Shrinking Oceans and Cutting Red Tape in Pursuit of the American Dream

Immigration Law Blog

Blog on immigration law information, issues and news.

What is the “public charge” rule change and what does it mean?

In recent news, the Trump Administration has proposed a rule change in regards to what qualifies as a “public charge” and at risk of getting their permanent residence application denied. In accordance to the U.S. Citizenship and Immigration Services (USCIS) official website a “public charge” is defined as an individual who is likely to become primarily dependent on the government for subsistence, as demonstrated by either the receipt of public cash assistance for income maintenance or institutionalization for long-term care at government expense. This proposed rule change to the public charge would primarily affect non-citizens applying for lawful permanent residence in the United States. The proposed rule change would allow official immigration authorities to deny people the opportunity to apply for a green card or in some cases take away their green card. Some of the programs included in their list for disqualifying applicants are Medicaid, Medicare Part D low-income subsidy, Supplemental Nutrition Assistance Program (SNAP), and housing assistance (Section 8 housing vouchers), to name a few. The federal poverty level for the family income threshold would increase to 250% from its current 125% requirement.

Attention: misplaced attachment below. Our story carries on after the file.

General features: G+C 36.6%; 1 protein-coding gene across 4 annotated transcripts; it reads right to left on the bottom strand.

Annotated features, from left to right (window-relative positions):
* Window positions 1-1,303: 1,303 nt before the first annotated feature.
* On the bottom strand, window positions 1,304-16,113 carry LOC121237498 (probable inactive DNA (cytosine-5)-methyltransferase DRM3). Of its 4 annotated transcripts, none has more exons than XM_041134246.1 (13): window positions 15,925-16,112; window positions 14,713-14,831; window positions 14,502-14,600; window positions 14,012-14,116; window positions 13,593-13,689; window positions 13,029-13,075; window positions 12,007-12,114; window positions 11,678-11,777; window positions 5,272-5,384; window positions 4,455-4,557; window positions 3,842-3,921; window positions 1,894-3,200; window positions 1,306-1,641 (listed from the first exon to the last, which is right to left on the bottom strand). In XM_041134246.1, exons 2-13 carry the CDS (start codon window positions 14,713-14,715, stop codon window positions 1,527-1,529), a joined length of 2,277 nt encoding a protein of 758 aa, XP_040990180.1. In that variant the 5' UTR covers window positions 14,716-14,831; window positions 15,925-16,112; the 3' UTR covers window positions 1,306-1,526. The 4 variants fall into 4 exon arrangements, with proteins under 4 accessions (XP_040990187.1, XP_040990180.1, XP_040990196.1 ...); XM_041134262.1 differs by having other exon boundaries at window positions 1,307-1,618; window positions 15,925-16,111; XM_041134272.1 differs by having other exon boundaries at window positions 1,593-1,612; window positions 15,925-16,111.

What the Trump Administration actually is seeking to accomplish with this rule change is to make legal immigration unattainable for many non-citizens. By including more public service programs into their list for determining whether or not a legal immigrant will be a public charge they are essentially denying them help that so many citizens rely on to survive. These programs are put into place to help struggling families who qualify for them. With their proposal to increase the poverty level the administration is setting these families up for future struggles. Families are forced to choose between seeking the medical needs of a family member, who is a citizen, or potentially having their chances of applying for a green card or having that green card revoked. A family should never have to be put in this form of situation. Though nothing is set in stone as of right now it is always wise to seek legal advice if you have any questions regarding the public charge topic. 

Mercedes Riggs